PyContracts is a Python package that allows to declare constraints on function parameters and return values. Contracts can be specified using Python3 annotations, in a decorator, or inside a docstring :type: and :rtype: tags. PyContracts supports a basic type system, variables binding, arithmetic constraints, and has several specialized contracts (notably for Numpy arrays), as well as an extension API.
PyContracts is a Python package that allows to declare constraints on function parameters and return values. It supports a basic type system, variables binding, arithmetic constraints, and has several specialized contracts (notably for Numpy arrays).
As a quick intro, please see this presentation about PyContracts.
Why: The purpose of PyContracts is not to turn Python into a statically-typed language (albeit you can be as strict as you wish), but, rather, to avoid the time-consuming and obfuscating checking of various preconditions. In fact, more than the type constraints, I found useful the ability to impose value and size constraints. For example, “I need a list of at least 3 positive numbers” can be expressed as list[>=3](number, >0)). If you find that PyContracts is overkill for you, you might want to try a simpler alternative, such as typecheck. If you find that PyContracts is not enough for you, you probably want to be using Haskell instead of Python.
Specifying contracts: Contracts can be specified in three ways:
Using the ``@contract`` decorator:
@contract(a='int,>0', b='list[N],N>0', returns='list[N]') def my_function(a, b): ...
Using annotations (for Python 3):
@contract def my_function(a : 'int,>0', b : 'list[N],N>0') -> 'list[N]': # Requires b to be a nonempty list, and the return # value to have the same length. ...
Using docstrings, with the :type: and :rtype: tags:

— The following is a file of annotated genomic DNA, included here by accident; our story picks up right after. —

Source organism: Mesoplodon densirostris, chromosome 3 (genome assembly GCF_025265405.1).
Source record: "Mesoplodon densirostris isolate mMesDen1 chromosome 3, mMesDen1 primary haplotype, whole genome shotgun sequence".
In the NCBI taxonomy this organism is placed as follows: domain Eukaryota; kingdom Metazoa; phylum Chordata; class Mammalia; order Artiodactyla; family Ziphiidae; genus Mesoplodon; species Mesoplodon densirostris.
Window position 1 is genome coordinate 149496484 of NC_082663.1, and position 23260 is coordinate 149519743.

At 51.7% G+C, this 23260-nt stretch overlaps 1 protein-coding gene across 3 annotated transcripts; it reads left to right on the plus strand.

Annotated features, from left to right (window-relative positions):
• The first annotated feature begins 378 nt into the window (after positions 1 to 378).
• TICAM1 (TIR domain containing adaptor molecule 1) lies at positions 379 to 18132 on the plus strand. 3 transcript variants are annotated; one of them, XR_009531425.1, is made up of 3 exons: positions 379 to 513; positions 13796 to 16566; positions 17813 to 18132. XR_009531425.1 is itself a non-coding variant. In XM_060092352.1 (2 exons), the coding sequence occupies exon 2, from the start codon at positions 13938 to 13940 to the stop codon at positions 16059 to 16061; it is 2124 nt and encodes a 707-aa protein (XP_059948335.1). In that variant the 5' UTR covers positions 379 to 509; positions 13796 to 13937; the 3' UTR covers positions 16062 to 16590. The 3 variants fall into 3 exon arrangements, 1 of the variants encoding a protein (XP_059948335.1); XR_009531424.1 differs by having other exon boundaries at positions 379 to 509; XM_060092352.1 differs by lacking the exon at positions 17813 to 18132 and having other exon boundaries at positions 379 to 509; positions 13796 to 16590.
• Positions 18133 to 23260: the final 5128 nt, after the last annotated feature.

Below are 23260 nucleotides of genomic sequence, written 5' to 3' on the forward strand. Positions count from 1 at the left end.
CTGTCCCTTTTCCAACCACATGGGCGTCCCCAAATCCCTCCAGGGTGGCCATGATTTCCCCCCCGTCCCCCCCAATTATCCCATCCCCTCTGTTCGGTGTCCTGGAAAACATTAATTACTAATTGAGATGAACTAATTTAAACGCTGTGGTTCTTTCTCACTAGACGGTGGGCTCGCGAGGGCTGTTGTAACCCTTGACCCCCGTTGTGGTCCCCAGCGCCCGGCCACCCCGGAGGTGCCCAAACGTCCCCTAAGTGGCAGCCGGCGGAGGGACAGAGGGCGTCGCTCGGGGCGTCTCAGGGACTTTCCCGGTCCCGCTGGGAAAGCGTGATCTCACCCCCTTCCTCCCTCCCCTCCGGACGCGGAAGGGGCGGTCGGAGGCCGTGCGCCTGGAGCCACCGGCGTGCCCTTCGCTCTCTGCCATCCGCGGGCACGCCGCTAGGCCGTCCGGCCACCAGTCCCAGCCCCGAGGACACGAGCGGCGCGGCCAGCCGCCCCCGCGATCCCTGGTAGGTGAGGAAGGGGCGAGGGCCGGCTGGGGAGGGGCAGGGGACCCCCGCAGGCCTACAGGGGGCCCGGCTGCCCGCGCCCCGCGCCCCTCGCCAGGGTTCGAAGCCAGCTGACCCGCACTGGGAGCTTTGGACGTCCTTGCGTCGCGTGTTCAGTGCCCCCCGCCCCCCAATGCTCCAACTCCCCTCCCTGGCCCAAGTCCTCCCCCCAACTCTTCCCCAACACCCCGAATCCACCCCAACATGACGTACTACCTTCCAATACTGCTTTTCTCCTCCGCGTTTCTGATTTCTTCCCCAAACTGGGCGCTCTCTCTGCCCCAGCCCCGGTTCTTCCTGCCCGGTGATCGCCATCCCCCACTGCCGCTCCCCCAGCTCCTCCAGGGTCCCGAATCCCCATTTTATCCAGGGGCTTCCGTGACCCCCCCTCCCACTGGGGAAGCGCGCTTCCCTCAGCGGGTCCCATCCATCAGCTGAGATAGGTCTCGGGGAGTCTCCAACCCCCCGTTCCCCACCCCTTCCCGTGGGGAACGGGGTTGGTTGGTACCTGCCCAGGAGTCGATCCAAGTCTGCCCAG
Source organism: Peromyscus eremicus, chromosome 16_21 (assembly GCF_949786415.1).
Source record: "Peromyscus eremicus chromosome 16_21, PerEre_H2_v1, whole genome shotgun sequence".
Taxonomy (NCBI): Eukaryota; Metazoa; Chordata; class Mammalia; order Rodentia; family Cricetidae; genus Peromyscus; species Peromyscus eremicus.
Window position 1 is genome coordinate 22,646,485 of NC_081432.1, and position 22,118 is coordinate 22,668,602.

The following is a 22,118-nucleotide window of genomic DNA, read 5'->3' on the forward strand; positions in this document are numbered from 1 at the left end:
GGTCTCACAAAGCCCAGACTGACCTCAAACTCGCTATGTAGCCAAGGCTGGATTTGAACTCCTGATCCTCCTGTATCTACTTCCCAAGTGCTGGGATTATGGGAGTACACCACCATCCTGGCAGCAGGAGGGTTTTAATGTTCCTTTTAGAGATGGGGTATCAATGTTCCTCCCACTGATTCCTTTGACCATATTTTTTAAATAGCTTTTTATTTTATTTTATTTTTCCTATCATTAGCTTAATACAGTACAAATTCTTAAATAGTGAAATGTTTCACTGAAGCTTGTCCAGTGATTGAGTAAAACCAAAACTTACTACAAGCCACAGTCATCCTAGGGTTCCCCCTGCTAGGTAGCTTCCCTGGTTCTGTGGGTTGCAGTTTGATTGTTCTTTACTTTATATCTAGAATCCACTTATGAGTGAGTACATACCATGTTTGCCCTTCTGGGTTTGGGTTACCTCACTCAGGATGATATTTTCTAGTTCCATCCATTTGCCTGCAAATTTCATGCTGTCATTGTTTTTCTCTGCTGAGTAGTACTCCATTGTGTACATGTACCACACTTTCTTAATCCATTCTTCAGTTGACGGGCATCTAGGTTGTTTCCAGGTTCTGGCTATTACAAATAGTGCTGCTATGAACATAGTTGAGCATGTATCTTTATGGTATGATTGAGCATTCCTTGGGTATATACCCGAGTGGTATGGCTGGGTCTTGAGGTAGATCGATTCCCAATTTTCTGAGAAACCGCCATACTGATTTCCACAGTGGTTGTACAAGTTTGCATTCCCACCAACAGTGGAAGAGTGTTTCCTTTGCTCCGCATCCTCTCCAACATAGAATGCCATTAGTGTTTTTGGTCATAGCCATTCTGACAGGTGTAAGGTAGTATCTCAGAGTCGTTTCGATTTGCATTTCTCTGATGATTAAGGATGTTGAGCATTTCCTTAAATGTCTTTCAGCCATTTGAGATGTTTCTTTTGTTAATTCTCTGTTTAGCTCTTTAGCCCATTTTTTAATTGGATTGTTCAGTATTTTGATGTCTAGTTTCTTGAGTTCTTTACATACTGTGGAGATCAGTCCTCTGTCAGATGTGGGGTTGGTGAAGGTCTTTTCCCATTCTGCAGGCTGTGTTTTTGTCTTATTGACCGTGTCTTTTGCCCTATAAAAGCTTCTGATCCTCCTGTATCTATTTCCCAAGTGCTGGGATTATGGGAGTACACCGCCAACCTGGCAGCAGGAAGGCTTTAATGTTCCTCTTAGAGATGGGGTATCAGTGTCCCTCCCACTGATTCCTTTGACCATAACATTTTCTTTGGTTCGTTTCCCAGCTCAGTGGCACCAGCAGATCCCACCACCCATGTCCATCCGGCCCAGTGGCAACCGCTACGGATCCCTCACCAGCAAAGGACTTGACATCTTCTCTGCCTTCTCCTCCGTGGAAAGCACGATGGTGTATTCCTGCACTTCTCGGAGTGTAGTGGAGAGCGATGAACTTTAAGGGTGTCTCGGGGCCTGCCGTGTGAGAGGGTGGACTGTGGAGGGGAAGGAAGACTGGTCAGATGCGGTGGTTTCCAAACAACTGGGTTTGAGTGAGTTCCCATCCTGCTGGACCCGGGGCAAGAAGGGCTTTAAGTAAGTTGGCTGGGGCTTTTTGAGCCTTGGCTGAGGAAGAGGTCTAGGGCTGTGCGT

@contract def my_function(a, b): """ Function description. :type a: int,>0 :type b: list[N],N>0 :rtype: list[N] """ ...
Deployment: In production, all checks can be disabled using the function contracts.disable_all(), so the performance hit is 0.
Extensions: You can extend PyContracts with new contracts types:
new_contract('valid_name', lambda s: isinstance(s, str) and len(s)>0) @contract(names='dict(int: (valid_name, int))') def process_accounting(records): ...
Any Python type is a contract:
@contract(a=int, # simple contract b='int,>0' # more complicated ) def f(a, b): ...
Enforcing interfaces: ContractsMeta is a metaclass, like ABCMeta, which propagates contracts to the subclasses:
from contracts import contract, ContractsMeta, with_metaclass class Base(with_metaclass(ContractsMeta, object)): @abstractmethod @contract(probability='float,>=0,<=1') def sample(self, probability): pass class Derived(Base): # The contract above is automatically enforced, # without this class having to know about PyContracts at all! def sample(self, probability): ....
Numpy: There is special support for Numpy:
@contract(image='array[HxWx3](uint8),H>10,W>10') def recolor(image): ...
Status: The syntax is stable and it won’t be changed. PyContracts is very well tested on Python 2.x.
Status on Python 3.x: We reached feature parity! Everything works on Python 3 now.
- Chris Beaumont (Harvard-Smithsonian Center for Astrophysics): $var syntax; kwargs/args for extensions.
- Brett Graham (Rowland Institute at Harvard University): attr(name:type) syntax for checking types of attributes.
- William Furr: bug reports and performance improvements
- Karol Kuczmarski (Google Zurich): implementation of “string” and “unicode” contracts
- Maarten Derickx (Leiden U.): documentation fixes
- Calen Pennington (EdX): disabling checks inside check() function.
- Adam Palay (EdX): implementation of environment variable enabling/disabling override.
- Ryan Heimbuch: bug reports
- Bernhard Biskup: bug reports
- asharp: bug fixes
- Dennis Kempin (Google mothership): Sphinx-style constraints specs
- Andy Hayden: Python 3 support, more efficient Numpy checks
- Jonathan Sharpe: contracts for file-like objects, not operator
(Please let me know if I forgot anybody.)